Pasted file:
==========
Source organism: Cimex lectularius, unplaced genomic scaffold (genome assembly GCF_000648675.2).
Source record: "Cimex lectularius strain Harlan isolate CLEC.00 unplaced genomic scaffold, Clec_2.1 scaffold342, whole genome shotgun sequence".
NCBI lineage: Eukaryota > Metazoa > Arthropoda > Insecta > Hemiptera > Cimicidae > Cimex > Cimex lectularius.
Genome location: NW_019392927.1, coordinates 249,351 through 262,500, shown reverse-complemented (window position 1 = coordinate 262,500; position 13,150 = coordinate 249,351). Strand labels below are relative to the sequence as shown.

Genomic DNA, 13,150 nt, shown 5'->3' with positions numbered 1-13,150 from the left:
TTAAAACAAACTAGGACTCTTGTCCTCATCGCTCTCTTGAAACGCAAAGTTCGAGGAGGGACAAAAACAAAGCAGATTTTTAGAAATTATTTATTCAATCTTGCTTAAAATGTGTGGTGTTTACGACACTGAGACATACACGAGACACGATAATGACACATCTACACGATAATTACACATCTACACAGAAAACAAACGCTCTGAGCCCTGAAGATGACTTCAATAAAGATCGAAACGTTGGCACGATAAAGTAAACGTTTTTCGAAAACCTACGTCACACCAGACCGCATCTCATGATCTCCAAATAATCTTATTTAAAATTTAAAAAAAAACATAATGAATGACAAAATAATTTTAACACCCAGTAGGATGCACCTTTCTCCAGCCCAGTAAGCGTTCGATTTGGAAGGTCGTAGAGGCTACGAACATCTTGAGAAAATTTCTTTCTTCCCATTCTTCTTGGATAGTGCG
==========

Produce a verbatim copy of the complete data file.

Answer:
Source organism: Cimex lectularius, unplaced genomic scaffold (genome assembly GCF_000648675.2).
Source record: "Cimex lectularius strain Harlan isolate CLEC.00 unplaced genomic scaffold, Clec_2.1 scaffold342, whole genome shotgun sequence".
NCBI lineage: Eukaryota > Metazoa > Arthropoda > Insecta > Hemiptera > Cimicidae > Cimex > Cimex lectularius.
Genome location: NW_019392927.1, coordinates 249,351 through 262,500, shown reverse-complemented (window position 1 = coordinate 262,500; position 13,150 = coordinate 249,351). Strand labels below are relative to the sequence as shown.

Genomic DNA, 13,150 nt, shown 5'->3' with positions numbered 1-13,150 from the left:
TTAAAACAAACTAGGACTCTTGTCCTCATCGCTCTCTTGAAACGCAAAGTTCGAGGAGGGACAAAAACAAAGCAGATTTTTAGAAATTATTTATTCAATCTTGCTTAAAATGTGTGGTGTTTACGACACTGAGACATACACGAGACACGATAATGACACATCTACACGATAATTACACATCTACACAGAAAACAAACGCTCTGAGCCCTGAAGATGACTTCAATAAAGATCGAAACGTTGGCACGATAAAGTAAACGTTTTTCGAAAACCTACGTCACACCAGACCGCATCTCATGATCTCCAAATAATCTTATTTAAAATTTAAAAAAAAACATAATGAATGACAAAATAATTTTAACACCCAGTAGGATGCACCTTTCTCCAGCCCAGTAAGCGTTCGATTTGGAAGGTCGTAGAGGCTACGAACATCTTGAGAAAATTTCTTTCTTCCCATTCTTCTTGGATAGTGCG